Economic, social and cultural rights of civilians in contexts of armed conflict and occupation : an international law perspective
Title: Economic, social and cultural rights of civilians in contexts of armed conflict and occupation : an international law perspective
Author: ALTAFIN, Chiara
Citation: Florence : European University Institute, 2015
Series/Number: EUI PhD theses; Department of Law
This dissertation examines the role, function and adequacy of public international law to deal with civilians' access to, enjoyment and progressive realisation of economic, social and cultural rights (ESC rights) as controversially affected during and in the aftermath of contemporary scenarios of armed conflict, other situations of massive violence, and contexts of occupied territories. Over the course of the past three decades the nature of armed conflicts, their causes and consequences have undergone major changes. Similarly, current-day military occupations have assumed polymorphic features, including forms of prolonged occupation or forms of interim administrations to carry out "regime change" in the occupied territory. It is argued that relevant implications against civilians' vulnerability may derive from a more integrated and holistic approach of international law to issues pertaining to the respect, protection, and fulfilment of ESC rights. In particular, the position taken is that certain branches of international law have progressively come to represent valuable legal tools enabling to delineate and clarify the core substance and uncertain boundaries of outstanding connections emerging between civilians' ESC rights and conflict-affected or occupation-related settings. The evolution of the international legal framework invites, indeed, a reconsideration of the normative responses advanced under international humanitarian law in tandem with the functional development of other applicable international legal regimes, such as international criminal law and international human rights law. Through an extensive review of legal instruments and practice, this study investigates the following: which international norms have progressively supported developments in the normative content of ESC rights and favour a more precise understanding of the nature and scope of ensuing obligations to be addressed for the imperative of civilian protection; which international norms have tackled questions of accountability for their violations as committed during the conduct of hostilities and its aftermath or the administration of occupied territories; which international norms have also advanced the availability of remedies to ensure the basic right to effective remedy and reparation for the violations concerned. Accordingly, emerging trends alongside relevant gaps, weaknesses and limits in the legal branches concerned are addressed by suggesting a number of conclusive basic remarks.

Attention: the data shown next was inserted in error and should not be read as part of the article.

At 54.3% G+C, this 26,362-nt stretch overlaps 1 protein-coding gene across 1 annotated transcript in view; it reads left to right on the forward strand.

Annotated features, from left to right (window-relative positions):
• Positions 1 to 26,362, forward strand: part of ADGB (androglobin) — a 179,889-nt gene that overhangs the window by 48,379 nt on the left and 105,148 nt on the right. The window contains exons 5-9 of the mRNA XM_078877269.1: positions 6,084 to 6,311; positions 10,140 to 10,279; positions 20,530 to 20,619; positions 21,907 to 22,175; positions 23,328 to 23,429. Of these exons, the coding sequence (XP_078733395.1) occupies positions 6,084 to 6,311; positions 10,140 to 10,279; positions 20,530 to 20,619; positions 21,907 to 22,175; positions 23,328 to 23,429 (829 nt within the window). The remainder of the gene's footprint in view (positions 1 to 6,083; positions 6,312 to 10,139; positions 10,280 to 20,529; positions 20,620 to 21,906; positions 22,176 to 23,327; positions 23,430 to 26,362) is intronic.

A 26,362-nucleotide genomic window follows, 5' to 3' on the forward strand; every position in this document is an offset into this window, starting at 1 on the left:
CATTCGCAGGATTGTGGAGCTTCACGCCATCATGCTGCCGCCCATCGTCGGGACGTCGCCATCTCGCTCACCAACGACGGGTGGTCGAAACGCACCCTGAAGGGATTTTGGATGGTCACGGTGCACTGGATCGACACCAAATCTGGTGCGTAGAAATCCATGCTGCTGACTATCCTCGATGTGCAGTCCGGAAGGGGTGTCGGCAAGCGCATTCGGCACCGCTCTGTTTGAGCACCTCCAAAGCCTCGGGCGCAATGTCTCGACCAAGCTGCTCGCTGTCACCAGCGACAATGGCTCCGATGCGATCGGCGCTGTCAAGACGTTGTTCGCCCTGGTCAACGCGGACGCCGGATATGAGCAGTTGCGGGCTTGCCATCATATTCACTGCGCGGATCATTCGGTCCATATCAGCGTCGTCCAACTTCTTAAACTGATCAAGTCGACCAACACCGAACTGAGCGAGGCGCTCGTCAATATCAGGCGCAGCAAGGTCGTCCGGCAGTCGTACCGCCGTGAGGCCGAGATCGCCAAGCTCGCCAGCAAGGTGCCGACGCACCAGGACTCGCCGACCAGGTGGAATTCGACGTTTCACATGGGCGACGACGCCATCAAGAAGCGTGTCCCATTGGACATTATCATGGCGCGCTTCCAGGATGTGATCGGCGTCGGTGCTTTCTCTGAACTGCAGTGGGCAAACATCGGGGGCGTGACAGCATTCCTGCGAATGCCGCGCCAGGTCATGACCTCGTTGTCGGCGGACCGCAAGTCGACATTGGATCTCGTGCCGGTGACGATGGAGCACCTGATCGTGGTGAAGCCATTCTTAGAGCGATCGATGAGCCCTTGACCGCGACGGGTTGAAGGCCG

LC Subject Heading: War -- Protection of civilians; Combatants and noncombatants (International law); Humanitarian law
Defence date: 8 June 2015; Examining Board: Professor Francesco Francioni, European University Institute; Professor Martin Scheinin, European University Institute; Professor Natalino Ronzitti, LUISS University of Rome; Professor Nigel White, University of Nottingham.
Type of Access: openAccess